Interesting article. Something to think about the next time someone in a developed country asks, or insists you give money to 'help' or 'save' an African country. The money is very likely to 'help' some people much more than others and most of us shut our eyes and ears to it. We hand over our money and go back into our own busy worlds. Not for a moment, do the vast majority of people stop to think, where exactly has our money gone to and was it really well spent?Children at an indepenent school for deaf children in Addis Ababa, which the Ethiopian government wants to shut down. Why? Simply because it is not run by the government.
I have spent the best part of a month slogging my way around Ethiopia. In some ways it is an amazing and eye-opening country. In others it is depressing for the very large numbers of people who do little more than subsist. Hard questions need to be asked about the way the country has been governed and why it remains so wretchedly and miserably poor.
Ethiopia's population is quietly exploding. It has virtually quintupled in lass than a century. Half of the people cannot read or write. They live very primitively off the land. Schools and health services are woefully under-provided in large swathes of the country. Is that really because we in the west (poverty always seems to be about 'us' doesn't it?) have not poured in enough money? I don't think so.
Meles Zenawi, the Ethiopian prime minister, seems strangely beyond criticism. But I wonder if it was wise for him to decide to spend large amounts of his country's (already slim) budget on fighting two major wars with Eritrea and interfering within Somalia instead of on schools and health services for his own people. Wars which America and Britain happily supported by the way.
'What is my president doing for me?'
There is a very intersting debate to be had (not that we are likely to have it in this country any time soon) about the consequences of shovelling large amounts of money into very poor (and very corrupt) countries. Can we be honest enough to ask ourselves, is it really a good thing?
I can assure you that the consequences are very far from favourable. In fact - and this is hard to believe but it is true - they have even been detrimental and regressive to a country like Ethiopia's development. Aid dependency and the corruption it engenders has severely hindered the lives of ordinary Ethiopians.
There is a very important and relevant discussion to be had about these aid and development issues, which I am sure I will return to another time.
But bare in mind one thing: most of the people you hear talking (or should I say lecturing) about these issues in the mainstream media have their own agendas to promote. They wear their development hats or NGO badges. It always pays to look at who pays their salary.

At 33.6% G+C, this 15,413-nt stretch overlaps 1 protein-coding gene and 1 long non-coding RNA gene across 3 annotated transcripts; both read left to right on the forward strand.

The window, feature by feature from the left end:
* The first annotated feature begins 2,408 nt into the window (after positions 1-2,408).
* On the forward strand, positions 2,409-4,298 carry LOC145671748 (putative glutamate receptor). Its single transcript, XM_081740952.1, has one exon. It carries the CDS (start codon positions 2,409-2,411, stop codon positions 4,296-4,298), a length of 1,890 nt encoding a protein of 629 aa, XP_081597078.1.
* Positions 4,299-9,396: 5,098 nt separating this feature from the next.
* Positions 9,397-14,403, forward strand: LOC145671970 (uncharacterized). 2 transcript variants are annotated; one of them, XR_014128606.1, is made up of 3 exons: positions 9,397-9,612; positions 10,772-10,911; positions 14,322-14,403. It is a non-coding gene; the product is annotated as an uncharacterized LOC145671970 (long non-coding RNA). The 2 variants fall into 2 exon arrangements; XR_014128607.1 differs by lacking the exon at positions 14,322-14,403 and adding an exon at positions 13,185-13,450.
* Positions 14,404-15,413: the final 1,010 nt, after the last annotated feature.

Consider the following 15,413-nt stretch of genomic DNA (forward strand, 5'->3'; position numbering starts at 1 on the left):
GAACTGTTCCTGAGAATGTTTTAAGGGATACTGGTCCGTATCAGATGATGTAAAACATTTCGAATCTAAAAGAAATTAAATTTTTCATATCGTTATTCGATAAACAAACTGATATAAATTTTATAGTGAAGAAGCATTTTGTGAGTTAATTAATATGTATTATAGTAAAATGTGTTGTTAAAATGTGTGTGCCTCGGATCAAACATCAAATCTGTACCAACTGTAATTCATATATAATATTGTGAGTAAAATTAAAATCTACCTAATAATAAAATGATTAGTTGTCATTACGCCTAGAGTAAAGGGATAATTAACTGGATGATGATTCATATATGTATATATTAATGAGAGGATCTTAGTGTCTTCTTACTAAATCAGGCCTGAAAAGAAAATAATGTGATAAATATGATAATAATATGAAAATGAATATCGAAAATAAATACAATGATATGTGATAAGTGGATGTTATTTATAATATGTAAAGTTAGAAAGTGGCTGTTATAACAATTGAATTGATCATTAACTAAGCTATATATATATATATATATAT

They are unable to be truly objective and rational in analysing the effectiveness of aid and development policy. They live a very nice and relatively comfortable life in the countries they are so earnest about saving.
For me, the biggest and most relevant challenge in reducing poverty is not about how much money we 'should' unburden ourselves with. It is reducing corruption and improving bad governance. African poverty should not be about our guilt complexes and our 'must-do-something-anything' culture. It should be about the many and deep failures of African governments to do effective things for their own people. It should be about making them more transparent and accountable to the people they govern.
Forget the coloured wristbands, the emotionally blackmailing slogans and the day trip celebrity guilt tears. We do not have a hope of making poverty history unless we are searchingly honest about understanding the real causes of it. From inside the places where it exists and is perpetuated.
So what is Saint Bob Geldof's response? 'Just keep giving money!'
Just keep giving money. Keep pouring it in. Throw enough of it at Africa and all poverty will magically dissapear and we can all ease our guilty wealthy consciences. How simple. How naive. How wonderful for Africa's corrupt leaders. How disrespectful to the people of Africa.
Give me the valuable currency of real life experiences over the cheap currency of celebrity moralising every time.
When will we learn? It's not about the money, the impressive pledges, the warm slogans or the good intentions. It must be about understanding the realities on the ground.